What the hell is Spec Soc?

They’re about as elusive as Alex Salmond’s neck

Speculative society was founded in 1764 and has historic ties to the Uni. And yeah, that’s from Wikipedia – they’re a pretty big deal.

Spec Soc are a debating society that boasts Robert Louis Stevenson and Walter Scott among their alumni, as well as Scotland’s most senior judge Lord Cullen.

In fact, due to close ties with lawyers, the society came under attack in 2003 when it was claimed membership constituted a breach of human rights.

Admission to the club is by invitation only, and these invitations are extended almost exclusively to law students – and men only.

They meet in black tie. They’re older than the Bullingdon Club, so call them elitist wankers (even a tux from Matalan costs the equivalent of 35 VKs) pretentious pricks – anything you like – but not copycats.

They hold meetings in Old College, and we’re never invited.


What we found out

With the Old College refurbishment under way, there’s speculation surrounding the impact on the society’s rooms.

A uni spokesperson confirmed: “The rooms used by the Speculative Society are not part of the Old College renovation. Therefore the Society is neither contributing financially to the works nor benefitting from them.”

But this directly contradicts our own Head of Law School’s claim that “the rooms which are used by the Speculative Society do not belong to the Law School nor do they belong to the university.”

The gender requirements to join Spec Soc, it actually contradicts EUSA’s “safe space” policy.

The uni said in response: “The review of the University’s relationship with the Speculative Society is ongoing.

“The University is aware that the Speculative Society is hiring a room, but for commercial reasons we are unable to disclose any further details.”

Should all-male societies be allowed to exist?

For all the suspicion surrounding Spec Soc, the most concrete reason we have to dislike them is their exclusion of women.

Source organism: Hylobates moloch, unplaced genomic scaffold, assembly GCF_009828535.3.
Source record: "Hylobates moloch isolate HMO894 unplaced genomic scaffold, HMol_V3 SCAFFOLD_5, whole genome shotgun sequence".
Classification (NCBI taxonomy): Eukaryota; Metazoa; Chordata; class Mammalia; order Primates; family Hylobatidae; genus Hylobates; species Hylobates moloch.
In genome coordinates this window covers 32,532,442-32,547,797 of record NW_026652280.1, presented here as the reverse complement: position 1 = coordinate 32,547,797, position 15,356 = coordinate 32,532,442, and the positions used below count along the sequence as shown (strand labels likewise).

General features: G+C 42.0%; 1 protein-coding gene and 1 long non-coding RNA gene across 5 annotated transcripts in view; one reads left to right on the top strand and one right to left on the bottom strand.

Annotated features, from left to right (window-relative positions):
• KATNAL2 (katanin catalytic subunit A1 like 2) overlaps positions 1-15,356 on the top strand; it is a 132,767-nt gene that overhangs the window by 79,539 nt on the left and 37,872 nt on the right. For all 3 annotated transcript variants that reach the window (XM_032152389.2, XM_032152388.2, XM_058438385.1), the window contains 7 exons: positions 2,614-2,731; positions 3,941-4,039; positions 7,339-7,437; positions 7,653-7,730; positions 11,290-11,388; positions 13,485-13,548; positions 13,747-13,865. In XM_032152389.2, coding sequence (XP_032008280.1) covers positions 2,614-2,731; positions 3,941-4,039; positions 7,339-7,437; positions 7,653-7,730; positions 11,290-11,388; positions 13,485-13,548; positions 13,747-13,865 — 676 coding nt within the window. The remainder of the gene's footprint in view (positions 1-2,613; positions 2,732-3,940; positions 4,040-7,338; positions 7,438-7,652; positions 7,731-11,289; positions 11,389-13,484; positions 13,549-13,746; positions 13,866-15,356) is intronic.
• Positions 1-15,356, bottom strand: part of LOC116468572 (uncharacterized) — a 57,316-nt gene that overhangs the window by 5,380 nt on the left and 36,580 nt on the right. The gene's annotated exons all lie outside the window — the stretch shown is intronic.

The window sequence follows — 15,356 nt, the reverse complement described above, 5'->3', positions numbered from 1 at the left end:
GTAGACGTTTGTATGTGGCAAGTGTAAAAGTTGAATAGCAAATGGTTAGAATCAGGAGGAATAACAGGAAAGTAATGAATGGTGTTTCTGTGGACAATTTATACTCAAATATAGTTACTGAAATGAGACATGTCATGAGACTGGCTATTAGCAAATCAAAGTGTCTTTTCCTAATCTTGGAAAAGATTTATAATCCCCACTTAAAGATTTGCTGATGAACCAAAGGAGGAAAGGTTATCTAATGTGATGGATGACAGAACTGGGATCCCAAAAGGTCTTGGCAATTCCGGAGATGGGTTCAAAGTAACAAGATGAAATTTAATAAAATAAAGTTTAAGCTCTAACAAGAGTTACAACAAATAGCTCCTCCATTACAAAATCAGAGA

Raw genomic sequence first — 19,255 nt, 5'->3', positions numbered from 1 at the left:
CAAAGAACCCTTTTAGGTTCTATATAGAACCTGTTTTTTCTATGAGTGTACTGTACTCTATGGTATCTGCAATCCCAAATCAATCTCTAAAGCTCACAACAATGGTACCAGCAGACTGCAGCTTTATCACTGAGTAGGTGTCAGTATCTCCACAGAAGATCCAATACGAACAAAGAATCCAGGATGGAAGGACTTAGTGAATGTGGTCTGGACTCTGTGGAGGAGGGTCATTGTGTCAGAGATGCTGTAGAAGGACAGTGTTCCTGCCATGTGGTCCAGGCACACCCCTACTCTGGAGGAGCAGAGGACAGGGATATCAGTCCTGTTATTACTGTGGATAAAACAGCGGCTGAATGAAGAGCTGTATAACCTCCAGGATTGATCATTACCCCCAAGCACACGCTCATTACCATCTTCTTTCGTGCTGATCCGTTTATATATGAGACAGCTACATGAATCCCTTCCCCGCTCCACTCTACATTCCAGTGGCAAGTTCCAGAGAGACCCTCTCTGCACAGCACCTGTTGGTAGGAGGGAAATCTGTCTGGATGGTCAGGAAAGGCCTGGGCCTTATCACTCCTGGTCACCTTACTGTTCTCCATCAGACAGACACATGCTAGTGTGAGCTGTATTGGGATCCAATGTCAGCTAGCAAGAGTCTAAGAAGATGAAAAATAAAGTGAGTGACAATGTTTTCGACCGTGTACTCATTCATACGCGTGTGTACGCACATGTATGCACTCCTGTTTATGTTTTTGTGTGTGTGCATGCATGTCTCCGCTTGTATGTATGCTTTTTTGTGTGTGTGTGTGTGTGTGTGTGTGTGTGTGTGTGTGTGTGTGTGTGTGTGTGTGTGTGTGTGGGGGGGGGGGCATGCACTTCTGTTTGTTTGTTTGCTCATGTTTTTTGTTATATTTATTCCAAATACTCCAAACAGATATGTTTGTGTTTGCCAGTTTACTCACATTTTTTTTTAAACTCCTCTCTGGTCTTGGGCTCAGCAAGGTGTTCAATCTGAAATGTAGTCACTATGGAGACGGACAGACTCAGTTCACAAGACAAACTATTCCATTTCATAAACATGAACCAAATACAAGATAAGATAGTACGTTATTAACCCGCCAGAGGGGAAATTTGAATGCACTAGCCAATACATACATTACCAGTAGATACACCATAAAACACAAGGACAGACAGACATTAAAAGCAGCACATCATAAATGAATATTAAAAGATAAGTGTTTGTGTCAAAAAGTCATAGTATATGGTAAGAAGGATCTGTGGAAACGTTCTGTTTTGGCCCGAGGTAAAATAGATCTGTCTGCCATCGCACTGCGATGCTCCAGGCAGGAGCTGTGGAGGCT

So, in a year that saw St. Andrew’s Golf Club finally lift a 260 year ban on female members, we asked some of Edinburgh’s finest for their opinion on all male societies.

He doesn't just study business, he means it

He doesn’t just study business, he means it

Marc, a second year Business student at Edinburgh, had strong opinions on the topic.

“We have women running the country now, so they should be in societies too.

“Shut them down, it’s 2014.”

'Get out of my cab'

‘Get out of my cab’

We asked Gary, a black cab driver from Marchmont, if he thought all male societies should be tolerated.


Time is money, after all.

Matching hoodies, conflicting opinions

Matching hoodies, conflicting opinions

Hamish (centre), studying Economic History and Business, and Jim (right), studying Economics and Chinese, simply don’t give a fuck.

Hamish said: “A bit of misogyny’s always welcome.”

Their friend Claire, however – who studies History of Art – has a more balanced view.

She said: “There’s always going to be an element of natural separation, as the two genders are clearly different.

“Women can have their own societies too so on the whole I don’t see a problem with it.”

Sat firmly on the fence

Sat firmly on the fence

Louise is a Classical Music graduate. She Handel’d the question quite diplomatically.

“I’m neither for or against them. I’d have to know more about an individual society before passing judgement.”

There's a lot of hatred behind that smile

There’s a lot of hatred behind that smile

Steph goes to Edinburgh University. We asked her the same question.

She said: “No.”